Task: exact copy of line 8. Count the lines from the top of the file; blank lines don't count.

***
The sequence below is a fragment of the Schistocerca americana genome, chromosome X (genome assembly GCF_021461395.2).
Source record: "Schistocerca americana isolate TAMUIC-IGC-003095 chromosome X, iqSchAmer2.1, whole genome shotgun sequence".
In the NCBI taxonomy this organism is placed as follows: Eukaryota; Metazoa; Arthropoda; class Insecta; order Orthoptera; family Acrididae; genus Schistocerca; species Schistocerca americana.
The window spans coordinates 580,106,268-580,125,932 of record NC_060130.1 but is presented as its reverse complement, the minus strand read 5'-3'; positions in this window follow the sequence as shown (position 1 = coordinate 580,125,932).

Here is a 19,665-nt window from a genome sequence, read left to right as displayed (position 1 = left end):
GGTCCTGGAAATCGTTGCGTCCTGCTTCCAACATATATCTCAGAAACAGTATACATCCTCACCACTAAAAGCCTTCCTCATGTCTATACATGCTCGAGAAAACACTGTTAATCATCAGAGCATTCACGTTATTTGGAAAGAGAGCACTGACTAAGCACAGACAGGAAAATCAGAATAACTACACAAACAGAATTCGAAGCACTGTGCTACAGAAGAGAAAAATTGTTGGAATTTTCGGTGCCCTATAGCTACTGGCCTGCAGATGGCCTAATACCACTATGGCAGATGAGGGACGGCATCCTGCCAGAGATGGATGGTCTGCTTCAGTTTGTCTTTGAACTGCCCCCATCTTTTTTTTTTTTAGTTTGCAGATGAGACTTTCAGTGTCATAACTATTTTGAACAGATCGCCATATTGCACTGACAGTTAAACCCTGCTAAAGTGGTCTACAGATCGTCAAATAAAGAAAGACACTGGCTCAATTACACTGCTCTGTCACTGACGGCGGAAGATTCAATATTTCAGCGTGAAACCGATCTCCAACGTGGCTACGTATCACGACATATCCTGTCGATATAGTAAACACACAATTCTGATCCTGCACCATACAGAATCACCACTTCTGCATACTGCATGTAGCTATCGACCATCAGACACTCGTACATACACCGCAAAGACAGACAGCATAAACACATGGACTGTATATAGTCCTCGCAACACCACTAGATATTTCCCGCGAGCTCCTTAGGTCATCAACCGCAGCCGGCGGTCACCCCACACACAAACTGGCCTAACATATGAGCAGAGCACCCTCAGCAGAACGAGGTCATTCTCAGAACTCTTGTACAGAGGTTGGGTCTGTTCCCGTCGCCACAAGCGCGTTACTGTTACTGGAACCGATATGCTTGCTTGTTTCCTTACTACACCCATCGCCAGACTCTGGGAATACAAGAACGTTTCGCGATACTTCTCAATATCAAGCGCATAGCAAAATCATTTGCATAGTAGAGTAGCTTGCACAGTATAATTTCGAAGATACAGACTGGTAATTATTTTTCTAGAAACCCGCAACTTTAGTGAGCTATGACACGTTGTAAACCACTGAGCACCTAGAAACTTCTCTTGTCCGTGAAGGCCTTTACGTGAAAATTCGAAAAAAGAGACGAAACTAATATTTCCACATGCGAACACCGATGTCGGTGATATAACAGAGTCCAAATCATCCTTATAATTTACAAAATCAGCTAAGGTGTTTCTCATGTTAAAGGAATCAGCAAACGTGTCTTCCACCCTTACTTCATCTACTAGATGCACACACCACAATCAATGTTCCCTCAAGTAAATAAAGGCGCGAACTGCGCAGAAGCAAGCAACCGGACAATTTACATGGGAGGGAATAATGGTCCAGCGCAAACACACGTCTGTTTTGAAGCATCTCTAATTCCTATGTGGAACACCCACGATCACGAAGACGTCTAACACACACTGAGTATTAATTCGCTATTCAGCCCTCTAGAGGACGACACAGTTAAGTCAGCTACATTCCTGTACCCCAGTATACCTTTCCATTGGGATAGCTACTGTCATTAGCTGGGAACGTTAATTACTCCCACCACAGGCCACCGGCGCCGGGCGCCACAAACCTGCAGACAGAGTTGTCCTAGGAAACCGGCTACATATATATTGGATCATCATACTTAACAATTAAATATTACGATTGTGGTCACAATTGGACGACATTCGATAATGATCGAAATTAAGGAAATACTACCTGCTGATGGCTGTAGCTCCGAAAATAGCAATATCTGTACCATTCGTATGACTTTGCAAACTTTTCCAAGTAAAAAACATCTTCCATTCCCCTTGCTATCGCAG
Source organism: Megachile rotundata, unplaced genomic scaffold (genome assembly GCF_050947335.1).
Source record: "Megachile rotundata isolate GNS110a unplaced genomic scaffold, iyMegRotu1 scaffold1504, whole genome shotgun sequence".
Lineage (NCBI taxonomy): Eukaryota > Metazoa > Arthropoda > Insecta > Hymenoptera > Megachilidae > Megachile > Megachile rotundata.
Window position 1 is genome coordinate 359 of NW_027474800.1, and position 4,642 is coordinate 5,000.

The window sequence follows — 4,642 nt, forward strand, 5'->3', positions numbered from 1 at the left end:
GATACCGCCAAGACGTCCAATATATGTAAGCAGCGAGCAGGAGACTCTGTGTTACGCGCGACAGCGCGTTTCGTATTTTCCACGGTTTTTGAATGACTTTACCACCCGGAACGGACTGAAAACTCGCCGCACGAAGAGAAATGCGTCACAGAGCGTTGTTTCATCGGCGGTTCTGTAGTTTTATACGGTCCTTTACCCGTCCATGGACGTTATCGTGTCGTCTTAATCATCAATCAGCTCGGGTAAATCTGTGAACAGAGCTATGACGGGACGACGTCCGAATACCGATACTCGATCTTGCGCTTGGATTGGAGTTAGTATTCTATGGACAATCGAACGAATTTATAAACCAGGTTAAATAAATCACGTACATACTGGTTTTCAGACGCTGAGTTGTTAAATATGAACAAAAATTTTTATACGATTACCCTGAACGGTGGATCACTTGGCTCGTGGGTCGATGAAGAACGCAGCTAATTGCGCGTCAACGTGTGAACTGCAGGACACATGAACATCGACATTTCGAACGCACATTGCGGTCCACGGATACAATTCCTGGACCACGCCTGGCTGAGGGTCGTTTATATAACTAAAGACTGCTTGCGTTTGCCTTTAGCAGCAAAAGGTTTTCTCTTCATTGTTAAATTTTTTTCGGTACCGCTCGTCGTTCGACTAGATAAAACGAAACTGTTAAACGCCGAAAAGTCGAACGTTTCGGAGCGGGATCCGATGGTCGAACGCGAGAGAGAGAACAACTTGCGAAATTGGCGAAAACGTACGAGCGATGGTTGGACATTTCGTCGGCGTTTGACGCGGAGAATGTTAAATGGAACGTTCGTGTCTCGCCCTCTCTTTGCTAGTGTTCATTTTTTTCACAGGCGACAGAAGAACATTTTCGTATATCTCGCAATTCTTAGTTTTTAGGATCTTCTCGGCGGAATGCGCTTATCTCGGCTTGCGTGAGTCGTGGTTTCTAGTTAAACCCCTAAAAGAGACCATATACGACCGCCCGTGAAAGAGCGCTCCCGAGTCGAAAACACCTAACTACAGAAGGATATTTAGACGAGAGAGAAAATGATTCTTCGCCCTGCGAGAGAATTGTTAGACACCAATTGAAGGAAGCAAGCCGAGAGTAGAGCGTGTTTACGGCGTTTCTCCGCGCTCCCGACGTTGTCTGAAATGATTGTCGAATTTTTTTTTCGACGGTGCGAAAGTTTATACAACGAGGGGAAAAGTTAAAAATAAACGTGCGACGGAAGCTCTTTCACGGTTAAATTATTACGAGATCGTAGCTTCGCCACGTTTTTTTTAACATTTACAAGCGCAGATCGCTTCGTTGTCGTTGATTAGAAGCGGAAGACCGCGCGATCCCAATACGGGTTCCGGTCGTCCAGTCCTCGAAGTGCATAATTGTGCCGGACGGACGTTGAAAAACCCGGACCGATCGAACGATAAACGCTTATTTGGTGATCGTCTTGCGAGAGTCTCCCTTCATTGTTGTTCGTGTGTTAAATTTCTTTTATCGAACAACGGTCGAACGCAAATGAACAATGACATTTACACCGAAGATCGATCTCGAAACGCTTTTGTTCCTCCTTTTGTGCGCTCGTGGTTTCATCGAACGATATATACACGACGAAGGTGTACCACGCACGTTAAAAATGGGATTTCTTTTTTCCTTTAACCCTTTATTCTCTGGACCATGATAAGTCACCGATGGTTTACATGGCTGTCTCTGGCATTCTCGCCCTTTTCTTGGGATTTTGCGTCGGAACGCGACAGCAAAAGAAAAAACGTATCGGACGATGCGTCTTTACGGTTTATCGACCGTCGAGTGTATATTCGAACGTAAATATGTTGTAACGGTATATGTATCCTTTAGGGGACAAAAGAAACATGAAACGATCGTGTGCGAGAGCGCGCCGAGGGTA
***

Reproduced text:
Source record: "Megachile rotundata isolate GNS110a unplaced genomic scaffold, iyMegRotu1 scaffold1504, whole genome shotgun sequence".